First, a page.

Directed by: Gilles Paquet-Brenner
Premise: A journalist (Kristin Scott Thomas) working on a feature story about the arrest and internment of French Jews in 1942 discovers that her family’s history is linked to the event.
What Works: There are two distinct challenges for Holocaust films. The first is to find something new to say about the event. After so many films on the topic, including a number of distinguished pictures like Schindler’s List, Life is Beautiful, and The Reader, it is easy for films to retread ideas, scenarios, and images that have been seen before. Second, filmmakers have to take care not to exploit the event. There is always a risk of doing that in efforts to curry favor with the Hollywood awards circuit or by succumbing to melodrama. Either one does a disservice to the memory of the Holocaust and degrades its memory by trivializing it. Fortunately, Sarah’s Key manages to avoid those pitfalls by finding a compelling approach to the subject and telling its story as earnestly as possible. One of the major innovations of Sarah’s Key is to link the past with the present, showing how the actions of a previous generation echo through time. The narrative of Sarah’s Key alternates between the investigation by the journalist in the present and the fate of the Jewish family in the past. The film shifts between the two narratives very well, choosing effective moments to transition between them and balancing one with the other both for time and for dramatic weight. Cast as the journalist, Kristin Scott Thomas does a great job. Her character is intelligent but also possesses a great deal of compassion and as her research unveils deeper and potentially darker connections between the privileges of her life and the suffering of others, Thomas incorporates that knowledge into her character. This is a fascinating portrayal of guilt and emerging social consciousness. The character’s guilt becomes so overwhelming that it ends up damaging her relationship with her family and that is a powerful dramatization of the cost of a moral consciousness. The film does not just suggest that Thomas’ character is the only person with a sense of right and wrong. In fact, the other characters voice very effectively a credible kind of apathy; these were events that happened long ago and for the most part were completed before they were adults. By intercutting these moments with the very visceral story of the Jewish family’s suffering, the picture makes for a complex portrayal of our relationship with our history and how we deal with it.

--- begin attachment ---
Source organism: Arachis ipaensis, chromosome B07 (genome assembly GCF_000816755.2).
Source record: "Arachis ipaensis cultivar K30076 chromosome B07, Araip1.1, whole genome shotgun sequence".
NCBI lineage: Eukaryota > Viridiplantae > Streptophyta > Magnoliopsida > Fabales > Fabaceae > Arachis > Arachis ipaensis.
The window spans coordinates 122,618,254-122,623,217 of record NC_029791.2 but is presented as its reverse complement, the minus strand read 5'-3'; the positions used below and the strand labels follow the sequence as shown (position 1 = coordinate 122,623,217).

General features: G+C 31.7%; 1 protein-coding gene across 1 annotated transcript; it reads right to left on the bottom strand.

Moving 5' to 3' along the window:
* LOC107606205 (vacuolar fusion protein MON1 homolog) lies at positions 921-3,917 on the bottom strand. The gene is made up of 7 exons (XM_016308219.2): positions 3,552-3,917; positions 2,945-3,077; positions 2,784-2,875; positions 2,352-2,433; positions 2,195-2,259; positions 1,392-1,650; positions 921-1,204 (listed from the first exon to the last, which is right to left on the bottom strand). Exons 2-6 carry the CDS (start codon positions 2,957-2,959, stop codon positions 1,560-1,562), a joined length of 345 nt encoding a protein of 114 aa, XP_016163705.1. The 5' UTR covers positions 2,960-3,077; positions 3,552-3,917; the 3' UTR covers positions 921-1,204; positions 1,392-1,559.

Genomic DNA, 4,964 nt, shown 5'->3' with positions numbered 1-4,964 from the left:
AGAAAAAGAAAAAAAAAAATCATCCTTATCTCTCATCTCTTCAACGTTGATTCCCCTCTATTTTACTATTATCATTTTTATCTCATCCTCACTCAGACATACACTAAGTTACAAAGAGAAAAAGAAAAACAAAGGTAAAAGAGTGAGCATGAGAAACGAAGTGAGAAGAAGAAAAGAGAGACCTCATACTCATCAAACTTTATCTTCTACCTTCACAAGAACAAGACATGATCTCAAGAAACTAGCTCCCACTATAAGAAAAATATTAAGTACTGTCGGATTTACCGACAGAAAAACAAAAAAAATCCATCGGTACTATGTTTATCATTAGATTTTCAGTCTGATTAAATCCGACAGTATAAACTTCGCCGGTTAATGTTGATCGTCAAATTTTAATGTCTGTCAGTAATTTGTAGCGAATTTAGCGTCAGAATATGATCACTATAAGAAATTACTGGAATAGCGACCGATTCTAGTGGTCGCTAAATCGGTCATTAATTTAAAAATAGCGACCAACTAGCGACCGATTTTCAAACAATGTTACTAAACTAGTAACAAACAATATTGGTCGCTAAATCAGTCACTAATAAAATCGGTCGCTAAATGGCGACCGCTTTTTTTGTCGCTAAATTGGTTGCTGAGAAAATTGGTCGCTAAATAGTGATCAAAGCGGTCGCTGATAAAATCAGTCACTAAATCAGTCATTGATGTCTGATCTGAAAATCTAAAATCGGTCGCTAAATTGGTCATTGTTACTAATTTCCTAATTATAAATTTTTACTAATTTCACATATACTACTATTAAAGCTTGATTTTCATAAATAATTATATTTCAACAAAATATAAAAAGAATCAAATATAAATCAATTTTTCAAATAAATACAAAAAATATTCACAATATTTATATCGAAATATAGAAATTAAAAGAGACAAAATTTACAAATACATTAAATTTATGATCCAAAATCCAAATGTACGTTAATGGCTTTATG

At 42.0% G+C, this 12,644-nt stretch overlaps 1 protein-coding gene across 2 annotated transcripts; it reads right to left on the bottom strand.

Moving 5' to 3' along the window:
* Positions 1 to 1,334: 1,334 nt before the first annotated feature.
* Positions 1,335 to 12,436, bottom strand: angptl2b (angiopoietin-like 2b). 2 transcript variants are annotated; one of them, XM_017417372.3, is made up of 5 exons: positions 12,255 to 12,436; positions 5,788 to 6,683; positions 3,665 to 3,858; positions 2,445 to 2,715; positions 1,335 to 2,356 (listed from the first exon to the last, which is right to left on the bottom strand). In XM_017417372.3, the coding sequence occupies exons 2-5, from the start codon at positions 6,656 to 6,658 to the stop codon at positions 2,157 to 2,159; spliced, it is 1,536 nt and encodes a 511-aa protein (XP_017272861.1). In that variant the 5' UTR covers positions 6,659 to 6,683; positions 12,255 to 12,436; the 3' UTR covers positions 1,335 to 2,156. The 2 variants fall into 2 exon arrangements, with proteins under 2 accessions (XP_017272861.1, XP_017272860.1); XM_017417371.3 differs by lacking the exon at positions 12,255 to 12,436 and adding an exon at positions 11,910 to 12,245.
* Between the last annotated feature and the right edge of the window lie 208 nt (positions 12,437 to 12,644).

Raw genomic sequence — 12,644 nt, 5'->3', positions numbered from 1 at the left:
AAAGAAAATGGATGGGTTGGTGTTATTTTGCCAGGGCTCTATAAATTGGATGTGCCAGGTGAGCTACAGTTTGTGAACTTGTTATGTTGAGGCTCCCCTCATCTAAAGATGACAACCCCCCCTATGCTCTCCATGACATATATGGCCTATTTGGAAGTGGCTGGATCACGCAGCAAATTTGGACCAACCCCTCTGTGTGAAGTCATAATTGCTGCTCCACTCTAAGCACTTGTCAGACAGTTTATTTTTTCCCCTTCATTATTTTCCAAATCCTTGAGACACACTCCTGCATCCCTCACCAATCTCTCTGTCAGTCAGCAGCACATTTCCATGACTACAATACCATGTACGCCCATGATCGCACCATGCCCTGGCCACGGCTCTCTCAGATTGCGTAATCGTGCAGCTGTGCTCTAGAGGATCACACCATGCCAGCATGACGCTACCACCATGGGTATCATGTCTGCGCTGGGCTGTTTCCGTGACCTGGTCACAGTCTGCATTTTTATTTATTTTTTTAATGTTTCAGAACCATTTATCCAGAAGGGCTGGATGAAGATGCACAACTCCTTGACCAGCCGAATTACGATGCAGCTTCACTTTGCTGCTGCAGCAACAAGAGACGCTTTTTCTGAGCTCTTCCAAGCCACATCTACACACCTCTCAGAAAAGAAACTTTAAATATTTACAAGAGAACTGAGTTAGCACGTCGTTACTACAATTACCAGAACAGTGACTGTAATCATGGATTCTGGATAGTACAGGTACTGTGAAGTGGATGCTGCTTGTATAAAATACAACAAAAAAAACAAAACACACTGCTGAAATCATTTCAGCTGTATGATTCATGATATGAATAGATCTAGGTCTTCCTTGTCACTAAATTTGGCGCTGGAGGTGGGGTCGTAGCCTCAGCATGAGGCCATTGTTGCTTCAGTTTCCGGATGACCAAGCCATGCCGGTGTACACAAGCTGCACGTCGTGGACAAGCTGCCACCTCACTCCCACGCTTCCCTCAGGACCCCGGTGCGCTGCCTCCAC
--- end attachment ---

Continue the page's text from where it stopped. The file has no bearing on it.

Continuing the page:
What Doesn’t: There are a few flaws to Sarah’s Key, mostly in the ending. The film begins to lose its way in the last twenty minutes, especially as it resolves the narrative of the Holocaust survivor. The story tries to loop the narrative and link the past with the present and that isn’t entirely successful. The story of the survivor comes to a stupid and unmotivated end. Thomas’ character has already had her major revelation so the film doesn’t have anywhere to go. It’s a flawed ending to what is otherwise a very good film.
DVD extras: Featurette.
Bottom Line: Sarah’s Key is a thoughtful story on memory and guilt. It applies those ideas effectively to the Holocaust and provides a new way of thinking about not only this event but other atrocities in our history.
Episode: #373 (January 29, 2012)